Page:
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Canada's Top Ten Weather Stories for 2008
Regional Weather Highlights 2008
World's Longest Hockey Game
In an Edmonton, Alberta backyard on a full-size ice rink, 40 hockey players broke the world record for longest continuous outdoor hockey play. Each participant averaged 12 hours of ice time a day over 240 hours. The weather ranged from bitter to balmy in the marathon to raise money for cancer research. The first few days were the toughest, with temperatures dipping to -40°C. The feat was recognized by the Guinness World Records officials. The final score was 2,250 for Team Cure and 2,223 for Team Hope.
When an intense downpour of 36 mm fell in Calgary on June 10 and 11, Alberta Environment imposed a flood watch on the Fish Creek and high flow advisories for several other rivers, namely the Bow River and Elbow River. Rivers were running high and fast but, apart from some low-level parks, no serious flooding occurred.
Busy Weather Day in Manitoba
A large, powerful weather system spawned several tornadoes and produced copious rains over much of southern Manitoba on June 27. Heavy rains and hail in Winnipeg flooded streets and underpasses, and caused traffic lights outages. Environment Canada confirmed that five tornadoes touched down briefly in southern Manitoba and a waterspout was spotted over Lake Manitoba.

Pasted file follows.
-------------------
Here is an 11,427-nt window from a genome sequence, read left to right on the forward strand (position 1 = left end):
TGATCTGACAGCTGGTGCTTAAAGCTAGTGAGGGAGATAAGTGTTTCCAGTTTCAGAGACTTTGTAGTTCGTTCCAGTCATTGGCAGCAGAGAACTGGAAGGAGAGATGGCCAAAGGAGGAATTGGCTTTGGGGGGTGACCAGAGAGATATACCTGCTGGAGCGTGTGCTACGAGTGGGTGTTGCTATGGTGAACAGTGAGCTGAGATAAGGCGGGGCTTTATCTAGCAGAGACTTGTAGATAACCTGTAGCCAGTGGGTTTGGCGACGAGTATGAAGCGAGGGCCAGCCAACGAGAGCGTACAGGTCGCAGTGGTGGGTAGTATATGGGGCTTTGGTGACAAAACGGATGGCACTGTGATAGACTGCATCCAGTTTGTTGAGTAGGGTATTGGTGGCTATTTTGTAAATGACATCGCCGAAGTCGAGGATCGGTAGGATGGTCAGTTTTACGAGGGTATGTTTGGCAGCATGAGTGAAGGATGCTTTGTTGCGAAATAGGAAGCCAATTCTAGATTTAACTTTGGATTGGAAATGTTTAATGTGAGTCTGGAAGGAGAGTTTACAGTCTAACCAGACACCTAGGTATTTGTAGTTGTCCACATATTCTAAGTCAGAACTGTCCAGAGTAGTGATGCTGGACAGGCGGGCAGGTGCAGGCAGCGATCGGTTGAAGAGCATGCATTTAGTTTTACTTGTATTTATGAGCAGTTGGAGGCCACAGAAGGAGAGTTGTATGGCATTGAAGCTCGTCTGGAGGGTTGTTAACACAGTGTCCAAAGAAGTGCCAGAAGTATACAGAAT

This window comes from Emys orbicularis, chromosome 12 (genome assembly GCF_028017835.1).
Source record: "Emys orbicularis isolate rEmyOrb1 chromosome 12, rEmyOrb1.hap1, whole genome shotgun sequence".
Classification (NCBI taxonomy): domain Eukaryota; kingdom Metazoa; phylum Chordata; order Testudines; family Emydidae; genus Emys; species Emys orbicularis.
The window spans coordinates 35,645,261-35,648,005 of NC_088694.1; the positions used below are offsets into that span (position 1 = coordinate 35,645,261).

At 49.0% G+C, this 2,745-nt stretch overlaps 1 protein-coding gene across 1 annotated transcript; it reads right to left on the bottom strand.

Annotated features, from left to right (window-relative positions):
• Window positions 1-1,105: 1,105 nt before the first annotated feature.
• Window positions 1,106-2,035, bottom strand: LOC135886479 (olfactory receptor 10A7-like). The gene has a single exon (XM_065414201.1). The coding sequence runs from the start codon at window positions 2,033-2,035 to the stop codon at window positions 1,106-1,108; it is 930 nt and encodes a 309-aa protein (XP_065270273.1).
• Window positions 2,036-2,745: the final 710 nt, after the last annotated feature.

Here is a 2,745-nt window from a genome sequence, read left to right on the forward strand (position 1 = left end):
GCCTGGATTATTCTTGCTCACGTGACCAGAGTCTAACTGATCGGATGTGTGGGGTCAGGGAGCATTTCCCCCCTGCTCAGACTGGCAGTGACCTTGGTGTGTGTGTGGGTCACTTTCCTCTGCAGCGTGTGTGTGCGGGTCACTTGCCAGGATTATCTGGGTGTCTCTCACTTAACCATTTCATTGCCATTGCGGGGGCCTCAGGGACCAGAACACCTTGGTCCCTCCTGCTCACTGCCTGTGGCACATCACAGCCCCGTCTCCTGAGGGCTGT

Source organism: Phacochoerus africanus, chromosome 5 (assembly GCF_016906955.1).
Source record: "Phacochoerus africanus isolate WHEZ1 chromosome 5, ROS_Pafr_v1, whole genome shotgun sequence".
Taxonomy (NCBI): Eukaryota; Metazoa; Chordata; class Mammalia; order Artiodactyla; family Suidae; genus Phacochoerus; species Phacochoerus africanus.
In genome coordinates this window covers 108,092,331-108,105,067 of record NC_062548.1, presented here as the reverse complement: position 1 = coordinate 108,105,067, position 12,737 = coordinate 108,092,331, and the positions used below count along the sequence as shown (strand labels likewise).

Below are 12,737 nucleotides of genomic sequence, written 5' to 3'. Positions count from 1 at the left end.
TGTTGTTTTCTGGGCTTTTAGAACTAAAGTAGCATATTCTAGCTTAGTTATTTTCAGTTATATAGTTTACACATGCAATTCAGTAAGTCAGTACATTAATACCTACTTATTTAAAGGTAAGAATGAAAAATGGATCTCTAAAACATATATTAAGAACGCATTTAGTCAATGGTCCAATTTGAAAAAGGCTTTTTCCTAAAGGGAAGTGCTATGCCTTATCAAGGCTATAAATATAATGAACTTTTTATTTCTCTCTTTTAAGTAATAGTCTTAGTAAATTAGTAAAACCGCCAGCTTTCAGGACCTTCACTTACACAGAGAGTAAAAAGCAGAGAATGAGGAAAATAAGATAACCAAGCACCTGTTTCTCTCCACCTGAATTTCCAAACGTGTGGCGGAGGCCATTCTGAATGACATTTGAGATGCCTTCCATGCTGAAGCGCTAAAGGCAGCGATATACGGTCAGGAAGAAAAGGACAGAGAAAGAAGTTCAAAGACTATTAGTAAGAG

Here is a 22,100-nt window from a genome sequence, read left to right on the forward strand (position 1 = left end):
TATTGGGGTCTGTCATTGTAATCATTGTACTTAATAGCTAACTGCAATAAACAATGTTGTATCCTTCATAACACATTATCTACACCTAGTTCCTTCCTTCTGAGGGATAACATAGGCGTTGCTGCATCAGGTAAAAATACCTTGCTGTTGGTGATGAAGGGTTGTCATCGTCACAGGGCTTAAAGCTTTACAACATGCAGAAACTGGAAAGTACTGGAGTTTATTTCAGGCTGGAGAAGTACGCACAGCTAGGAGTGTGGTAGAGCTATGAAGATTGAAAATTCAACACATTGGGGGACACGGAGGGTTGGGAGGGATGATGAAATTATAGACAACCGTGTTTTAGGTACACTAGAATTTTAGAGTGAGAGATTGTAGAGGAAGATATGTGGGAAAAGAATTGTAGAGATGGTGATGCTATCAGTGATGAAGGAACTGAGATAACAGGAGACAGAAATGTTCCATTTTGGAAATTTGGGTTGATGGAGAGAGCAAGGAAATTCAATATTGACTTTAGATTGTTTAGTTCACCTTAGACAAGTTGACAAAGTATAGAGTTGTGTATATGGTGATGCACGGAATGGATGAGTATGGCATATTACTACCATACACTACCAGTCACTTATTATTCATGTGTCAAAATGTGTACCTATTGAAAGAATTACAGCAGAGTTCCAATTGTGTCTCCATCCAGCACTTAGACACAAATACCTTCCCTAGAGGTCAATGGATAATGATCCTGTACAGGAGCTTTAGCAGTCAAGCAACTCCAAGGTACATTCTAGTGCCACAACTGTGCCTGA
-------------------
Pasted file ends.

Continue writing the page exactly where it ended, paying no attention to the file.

Canada Day Floods
On July 1, a torrential downpour (45 mm in less than two hours) prompted authorities in Lethbridge to issue a local state of emergency. Heavy rains flooded streets, underpasses and basements in several neighbourhoods. The water pressure was so great it blew manhole covers five metres into the air. The excessive water caused a sewage overflow into the Oldman River, leading health officials to issue a warning to residents not to drink, bathe or shower, or wash dishes or clothes in untreated water. Torrential rains in southern Alberta forced the closing of Fort Whoop-Up, an interpretive replica of a late-19th-century trading post near Lethbridge. Police closed roads in low-lying areas near the city because of flooding and warned area residents to avoid travelling.
The Taber "Twister"
In mid-July, violent weather featuring hail, intense rain, powerful downburst gusts and tornadic winds raked across southern Alberta and Saskatchewan. Hot weather and high moisture created the perfect recipe for tornado weather. The storms did extensive damage to equipment, buildings, and crops and several fields were taken right out of production. While wind was the issue in many places, hail was the big destroyer in Taber wiping out half of the corn crop and much of the grain and specialty vegetable crops. Taber farmers lost millions of dollars when entire fields of corn were shredded by the hail.
Powerful winds of hurricane force and twisting winds raked large sections of property between Vulcan and Taber, and on to Medicine Hat. Granaries were picked up and moved. Tree damage was widespread. At a communication tower outside of Seven Persons, south of Medicine Hat, a wind gust of 215 km/h was recorded just prior to the tower crumpling in the wind. Because this was a non-standard site, this Canadian record is unofficial. The highest gust record in the national archives since 1953 was 193 km/h, recorded at Cape St James, British Columbia, and St John's, Newfoundland and Labrador.